Here’s when you should be talking to your SLED customers

Rachel EckertSLED, procurement, sales, public sectorBy Rachel Eckert, consultant

The new state, local, and education (SLED) fiscal year kicked off July 1 for most of the market, and with that governments began a new budget (assuming of course that the legislature passed it). A new budget means fresh money and hope for many in the IT industry about new opportunities.

If you’ve worked in the public sector, be that federal or SLED, you know that nothing in government is immediate. Turning opportunities into deals takes time and careful planning. Also, having an understanding of the government’s planning cycle can help ensure that you’re approaching decision makers with proposals at the right time.

Here is a rundown of their planning cycle and what your actions should be during each quarter:

  • Q1: July – September: Funding for approved projects is allocated and work begins. This is also when departments identify new or continuing IT projects for next year (starting the next July). Departments will begin developing proposals that will be incorporated into their budget plans.
    • Your strategy: Familiarize yourself with their current projects and how your solution can enhance their activities. Focus on setting meetings with stakeholders to propose new solutions.
  • Q2: October – December: The proposals make their way up the leadership ladder gaining the approval of senior leaders before being added to budget plans. Typically, agencies will submit their budgets to the budget office for review in late fall before there are reviewed and submitted to the governor for final submission. This means any new or continuing IT projects will need to have received leadership approval if they are to be included in the next year’s budget.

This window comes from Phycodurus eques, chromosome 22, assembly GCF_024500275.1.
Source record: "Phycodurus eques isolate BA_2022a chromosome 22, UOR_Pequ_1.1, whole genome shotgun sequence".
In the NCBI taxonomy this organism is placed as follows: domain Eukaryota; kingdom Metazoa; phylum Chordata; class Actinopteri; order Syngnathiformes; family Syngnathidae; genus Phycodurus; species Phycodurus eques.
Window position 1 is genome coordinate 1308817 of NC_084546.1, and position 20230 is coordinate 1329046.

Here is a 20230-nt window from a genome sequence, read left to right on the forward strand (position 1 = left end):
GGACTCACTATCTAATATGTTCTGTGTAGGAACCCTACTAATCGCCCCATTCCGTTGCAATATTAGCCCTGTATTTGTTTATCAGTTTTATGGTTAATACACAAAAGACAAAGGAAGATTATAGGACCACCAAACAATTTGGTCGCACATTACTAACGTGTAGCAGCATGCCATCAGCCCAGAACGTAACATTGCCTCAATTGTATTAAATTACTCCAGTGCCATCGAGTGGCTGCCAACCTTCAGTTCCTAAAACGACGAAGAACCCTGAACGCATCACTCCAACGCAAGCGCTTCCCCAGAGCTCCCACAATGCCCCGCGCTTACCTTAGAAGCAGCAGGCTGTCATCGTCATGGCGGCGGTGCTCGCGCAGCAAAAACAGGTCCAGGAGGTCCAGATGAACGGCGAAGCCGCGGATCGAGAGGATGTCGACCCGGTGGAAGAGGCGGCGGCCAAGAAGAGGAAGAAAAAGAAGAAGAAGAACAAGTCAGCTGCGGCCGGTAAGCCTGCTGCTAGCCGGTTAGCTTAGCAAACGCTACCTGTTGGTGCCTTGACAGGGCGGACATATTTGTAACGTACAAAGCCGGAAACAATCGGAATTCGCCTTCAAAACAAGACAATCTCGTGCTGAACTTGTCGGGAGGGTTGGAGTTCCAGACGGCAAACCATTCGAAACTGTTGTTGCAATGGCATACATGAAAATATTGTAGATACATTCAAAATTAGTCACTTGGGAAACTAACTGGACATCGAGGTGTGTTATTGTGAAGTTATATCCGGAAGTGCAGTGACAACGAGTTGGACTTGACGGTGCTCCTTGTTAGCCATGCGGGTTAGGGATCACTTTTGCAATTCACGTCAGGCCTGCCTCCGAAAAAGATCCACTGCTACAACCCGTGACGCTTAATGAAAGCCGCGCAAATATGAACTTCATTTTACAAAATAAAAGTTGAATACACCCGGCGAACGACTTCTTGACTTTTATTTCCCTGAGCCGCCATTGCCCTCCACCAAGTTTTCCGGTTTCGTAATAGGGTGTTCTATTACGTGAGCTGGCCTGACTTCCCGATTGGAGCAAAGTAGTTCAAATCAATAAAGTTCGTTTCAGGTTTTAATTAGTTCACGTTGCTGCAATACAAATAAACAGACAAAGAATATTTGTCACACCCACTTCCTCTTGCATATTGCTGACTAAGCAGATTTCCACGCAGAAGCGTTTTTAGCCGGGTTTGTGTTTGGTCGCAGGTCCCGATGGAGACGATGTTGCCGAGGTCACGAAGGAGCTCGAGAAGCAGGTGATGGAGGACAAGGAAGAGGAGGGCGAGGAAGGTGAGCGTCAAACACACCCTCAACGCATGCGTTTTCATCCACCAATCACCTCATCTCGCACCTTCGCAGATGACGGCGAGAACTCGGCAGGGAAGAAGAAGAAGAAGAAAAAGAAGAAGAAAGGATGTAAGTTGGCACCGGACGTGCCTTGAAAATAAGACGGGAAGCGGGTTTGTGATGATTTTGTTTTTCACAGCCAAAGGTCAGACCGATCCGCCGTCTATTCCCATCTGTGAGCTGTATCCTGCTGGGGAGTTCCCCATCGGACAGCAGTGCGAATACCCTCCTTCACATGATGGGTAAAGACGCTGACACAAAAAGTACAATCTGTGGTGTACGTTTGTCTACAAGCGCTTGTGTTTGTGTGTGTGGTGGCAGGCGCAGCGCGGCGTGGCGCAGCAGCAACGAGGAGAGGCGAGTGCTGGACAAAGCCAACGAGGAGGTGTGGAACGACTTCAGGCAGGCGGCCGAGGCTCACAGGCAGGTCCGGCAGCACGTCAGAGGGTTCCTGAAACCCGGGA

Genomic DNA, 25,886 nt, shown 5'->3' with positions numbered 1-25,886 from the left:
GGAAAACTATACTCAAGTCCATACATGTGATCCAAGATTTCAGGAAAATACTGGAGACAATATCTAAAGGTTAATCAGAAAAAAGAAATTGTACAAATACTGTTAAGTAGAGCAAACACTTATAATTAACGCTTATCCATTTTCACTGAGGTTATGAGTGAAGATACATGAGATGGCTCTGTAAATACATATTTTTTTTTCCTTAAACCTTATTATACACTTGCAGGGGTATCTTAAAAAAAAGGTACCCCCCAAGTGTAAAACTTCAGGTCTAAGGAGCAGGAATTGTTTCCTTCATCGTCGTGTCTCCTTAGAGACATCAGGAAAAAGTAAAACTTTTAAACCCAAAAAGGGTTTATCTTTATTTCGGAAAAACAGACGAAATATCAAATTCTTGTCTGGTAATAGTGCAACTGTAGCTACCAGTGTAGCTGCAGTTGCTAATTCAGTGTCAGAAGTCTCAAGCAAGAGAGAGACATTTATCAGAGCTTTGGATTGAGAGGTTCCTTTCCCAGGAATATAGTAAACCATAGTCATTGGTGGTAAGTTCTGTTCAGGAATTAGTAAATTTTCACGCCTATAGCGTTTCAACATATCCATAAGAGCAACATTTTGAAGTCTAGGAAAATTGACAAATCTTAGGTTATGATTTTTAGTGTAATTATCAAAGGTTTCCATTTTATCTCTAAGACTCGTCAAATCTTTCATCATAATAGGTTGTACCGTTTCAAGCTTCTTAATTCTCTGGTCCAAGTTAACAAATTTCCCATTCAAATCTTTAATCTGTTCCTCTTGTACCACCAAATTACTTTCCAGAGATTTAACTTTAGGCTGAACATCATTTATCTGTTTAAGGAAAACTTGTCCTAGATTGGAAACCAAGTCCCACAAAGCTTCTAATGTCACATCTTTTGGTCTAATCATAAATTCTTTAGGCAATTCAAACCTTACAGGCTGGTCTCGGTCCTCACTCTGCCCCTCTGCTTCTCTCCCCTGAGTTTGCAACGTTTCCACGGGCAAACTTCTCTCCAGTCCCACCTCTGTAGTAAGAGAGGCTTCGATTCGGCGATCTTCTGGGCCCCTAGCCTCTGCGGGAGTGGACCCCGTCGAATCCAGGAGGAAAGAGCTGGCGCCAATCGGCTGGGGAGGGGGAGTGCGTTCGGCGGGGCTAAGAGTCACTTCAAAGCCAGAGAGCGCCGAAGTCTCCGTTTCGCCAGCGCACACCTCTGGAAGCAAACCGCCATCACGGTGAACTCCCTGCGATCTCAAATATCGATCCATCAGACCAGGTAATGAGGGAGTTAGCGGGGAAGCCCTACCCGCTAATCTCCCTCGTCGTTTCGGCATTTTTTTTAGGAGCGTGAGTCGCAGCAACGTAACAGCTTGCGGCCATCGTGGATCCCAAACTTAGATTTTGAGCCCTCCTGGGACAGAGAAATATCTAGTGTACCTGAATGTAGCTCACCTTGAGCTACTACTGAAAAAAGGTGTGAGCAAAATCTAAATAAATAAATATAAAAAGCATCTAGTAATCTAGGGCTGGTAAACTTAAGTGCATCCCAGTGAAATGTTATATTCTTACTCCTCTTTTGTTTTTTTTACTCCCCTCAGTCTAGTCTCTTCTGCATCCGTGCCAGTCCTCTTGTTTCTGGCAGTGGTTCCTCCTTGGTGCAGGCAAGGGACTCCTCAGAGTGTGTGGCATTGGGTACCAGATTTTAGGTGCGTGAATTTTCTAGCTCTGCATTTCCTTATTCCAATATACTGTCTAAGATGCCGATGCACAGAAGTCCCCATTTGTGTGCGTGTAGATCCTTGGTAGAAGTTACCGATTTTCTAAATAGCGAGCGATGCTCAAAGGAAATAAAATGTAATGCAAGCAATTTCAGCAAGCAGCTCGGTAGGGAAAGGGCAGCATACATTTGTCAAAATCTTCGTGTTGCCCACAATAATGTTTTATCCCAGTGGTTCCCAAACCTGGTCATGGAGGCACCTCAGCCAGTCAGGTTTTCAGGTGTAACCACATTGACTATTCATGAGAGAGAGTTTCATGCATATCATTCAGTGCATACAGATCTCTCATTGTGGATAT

• Your strategy: Conduct follow-up meetings with leadership to demonstrate the features of your solution and how it will fit within their current environment. Ensure your messaging and positioning resonates with their needs and challenges.
  • Q3: January – March: Departments will start to examine those approved IT projects and develop the corresponding project and funding plans. These plans are then submitted to the IT department for its evaluation and approval.
    • Your strategy: Work in collaboration with stakeholders from both the target department and the central IT department to develop the justification documents.
  • Q4: April – June: At this point, the department’s technology plans have been evaluated and hopefully approved by the IT department and can move forward with implementation. If the project includes some element of outside product or service, it’s usually at this point that procurement strategies will be evaluated.
    • Your strategy: Ensure your solution is procurement friendly by making sure it is available on contract(s) accessible to your stakeholders. Take price into account and provide flexible procurement options that aren’t capital intensive.

The key to a productive meeting is making sure you’re speaking to what they’re looking for. If you’re meeting with them in July and August, this is a perfect time to talk about new solutions. But, if you’re meeting with them in say May, then your conversation should be geared towards contracts and procurement strategies. Timing your campaigns to sync with their activities can be tricky but can pay dividends through richer engagement with government stakeholders.

Want to hear more about SLED opportunities? Register for immixGroup’s 4th Annual Government IT Sales Summit where Rachel will present her annual briefing on selling to SLED. Click here to learn more about this year’s Summit and to register.

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